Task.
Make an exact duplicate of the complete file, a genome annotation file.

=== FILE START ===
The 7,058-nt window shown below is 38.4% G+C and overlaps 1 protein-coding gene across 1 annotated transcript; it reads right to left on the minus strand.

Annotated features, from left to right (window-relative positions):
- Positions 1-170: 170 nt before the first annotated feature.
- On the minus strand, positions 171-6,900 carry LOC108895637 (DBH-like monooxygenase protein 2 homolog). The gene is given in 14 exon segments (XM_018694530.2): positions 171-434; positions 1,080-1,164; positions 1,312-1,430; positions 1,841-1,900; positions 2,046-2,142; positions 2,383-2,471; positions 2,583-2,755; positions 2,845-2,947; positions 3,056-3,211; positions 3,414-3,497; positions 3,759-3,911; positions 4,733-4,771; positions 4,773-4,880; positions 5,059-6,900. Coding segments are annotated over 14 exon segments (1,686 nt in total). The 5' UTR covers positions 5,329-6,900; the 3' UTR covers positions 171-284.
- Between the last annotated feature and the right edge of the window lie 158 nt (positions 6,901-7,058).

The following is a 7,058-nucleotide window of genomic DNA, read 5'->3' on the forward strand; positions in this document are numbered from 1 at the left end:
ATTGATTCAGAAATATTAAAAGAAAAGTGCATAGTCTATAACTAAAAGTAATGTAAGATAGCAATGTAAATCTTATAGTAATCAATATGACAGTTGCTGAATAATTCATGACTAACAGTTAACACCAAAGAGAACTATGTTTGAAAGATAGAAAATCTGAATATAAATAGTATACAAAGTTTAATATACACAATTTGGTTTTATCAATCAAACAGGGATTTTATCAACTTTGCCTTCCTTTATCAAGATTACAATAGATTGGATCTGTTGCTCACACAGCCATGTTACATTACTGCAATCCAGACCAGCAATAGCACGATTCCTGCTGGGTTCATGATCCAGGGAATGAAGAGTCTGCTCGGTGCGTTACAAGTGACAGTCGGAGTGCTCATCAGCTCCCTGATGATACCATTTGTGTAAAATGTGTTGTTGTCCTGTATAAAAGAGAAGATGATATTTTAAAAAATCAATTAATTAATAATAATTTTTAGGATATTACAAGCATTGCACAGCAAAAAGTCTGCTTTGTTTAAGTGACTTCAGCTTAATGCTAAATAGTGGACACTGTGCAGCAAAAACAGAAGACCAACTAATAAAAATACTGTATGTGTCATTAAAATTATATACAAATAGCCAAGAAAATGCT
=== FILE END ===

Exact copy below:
The 7,058-nt window shown below is 38.4% G+C and overlaps 1 protein-coding gene across 1 annotated transcript; it reads right to left on the minus strand.

Annotated features, from left to right (window-relative positions):
- Positions 1-170: 170 nt before the first annotated feature.
- On the minus strand, positions 171-6,900 carry LOC108895637 (DBH-like monooxygenase protein 2 homolog). The gene is given in 14 exon segments (XM_018694530.2): positions 171-434; positions 1,080-1,164; positions 1,312-1,430; positions 1,841-1,900; positions 2,046-2,142; positions 2,383-2,471; positions 2,583-2,755; positions 2,845-2,947; positions 3,056-3,211; positions 3,414-3,497; positions 3,759-3,911; positions 4,733-4,771; positions 4,773-4,880; positions 5,059-6,900. Coding segments are annotated over 14 exon segments (1,686 nt in total). The 5' UTR covers positions 5,329-6,900; the 3' UTR covers positions 171-284.
- Between the last annotated feature and the right edge of the window lie 158 nt (positions 6,901-7,058).

The following is a 7,058-nucleotide window of genomic DNA, read 5'->3' on the forward strand; positions in this document are numbered from 1 at the left end:
ATTGATTCAGAAATATTAAAAGAAAAGTGCATAGTCTATAACTAAAAGTAATGTAAGATAGCAATGTAAATCTTATAGTAATCAATATGACAGTTGCTGAATAATTCATGACTAACAGTTAACACCAAAGAGAACTATGTTTGAAAGATAGAAAATCTGAATATAAATAGTATACAAAGTTTAATATACACAATTTGGTTTTATCAATCAAACAGGGATTTTATCAACTTTGCCTTCCTTTATCAAGATTACAATAGATTGGATCTGTTGCTCACACAGCCATGTTACATTACTGCAATCCAGACCAGCAATAGCACGATTCCTGCTGGGTTCATGATCCAGGGAATGAAGAGTCTGCTCGGTGCGTTACAAGTGACAGTCGGAGTGCTCATCAGCTCCCTGATGATACCATTTGTGTAAAATGTGTTGTTGTCCTGTATAAAAGAGAAGATGATATTTTAAAAAATCAATTAATTAATAATAATTTTTAGGATATTACAAGCATTGCACAGCAAAAAGTCTGCTTTGTTTAAGTGACTTCAGCTTAATGCTAAATAGTGGACACTGTGCAGCAAAAACAGAAGACCAACTAATAAAAATACTGTATGTGTCATTAAAATTATATACAAATAGCCAAGAAAATGCT